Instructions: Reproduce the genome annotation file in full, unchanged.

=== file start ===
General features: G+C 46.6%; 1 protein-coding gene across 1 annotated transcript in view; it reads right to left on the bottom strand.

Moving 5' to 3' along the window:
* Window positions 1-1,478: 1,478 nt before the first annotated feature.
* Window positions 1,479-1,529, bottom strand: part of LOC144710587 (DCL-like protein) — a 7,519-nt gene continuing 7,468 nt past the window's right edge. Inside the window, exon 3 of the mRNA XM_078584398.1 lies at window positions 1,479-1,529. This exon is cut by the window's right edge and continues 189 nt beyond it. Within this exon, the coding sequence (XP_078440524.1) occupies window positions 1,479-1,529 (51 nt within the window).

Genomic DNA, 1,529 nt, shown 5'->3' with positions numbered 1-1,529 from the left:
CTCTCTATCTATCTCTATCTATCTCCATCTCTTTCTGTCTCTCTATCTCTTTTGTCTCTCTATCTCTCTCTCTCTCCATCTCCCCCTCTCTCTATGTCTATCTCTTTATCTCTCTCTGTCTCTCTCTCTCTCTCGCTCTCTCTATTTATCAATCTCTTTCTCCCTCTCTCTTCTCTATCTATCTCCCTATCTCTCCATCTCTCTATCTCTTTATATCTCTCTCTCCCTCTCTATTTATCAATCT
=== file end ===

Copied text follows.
General features: G+C 46.6%; 1 protein-coding gene across 1 annotated transcript in view; it reads right to left on the bottom strand.

Moving 5' to 3' along the window:
* Window positions 1-1,478: 1,478 nt before the first annotated feature.
* Window positions 1,479-1,529, bottom strand: part of LOC144710587 (DCL-like protein) — a 7,519-nt gene continuing 7,468 nt past the window's right edge. Inside the window, exon 3 of the mRNA XM_078584398.1 lies at window positions 1,479-1,529. This exon is cut by the window's right edge and continues 189 nt beyond it. Within this exon, the coding sequence (XP_078440524.1) occupies window positions 1,479-1,529 (51 nt within the window).

Genomic DNA, 1,529 nt, shown 5'->3' with positions numbered 1-1,529 from the left:
CTCTCTATCTATCTCTATCTATCTCCATCTCTTTCTGTCTCTCTATCTCTTTTGTCTCTCTATCTCTCTCTCTCTCCATCTCCCCCTCTCTCTATGTCTATCTCTTTATCTCTCTCTGTCTCTCTCTCTCTCTCGCTCTCTCTATTTATCAATCTCTTTCTCCCTCTCTCTTCTCTATCTATCTCCCTATCTCTCCATCTCTCTATCTCTTTATATCTCTCTCTCCCTCTCTATTTATCAATCT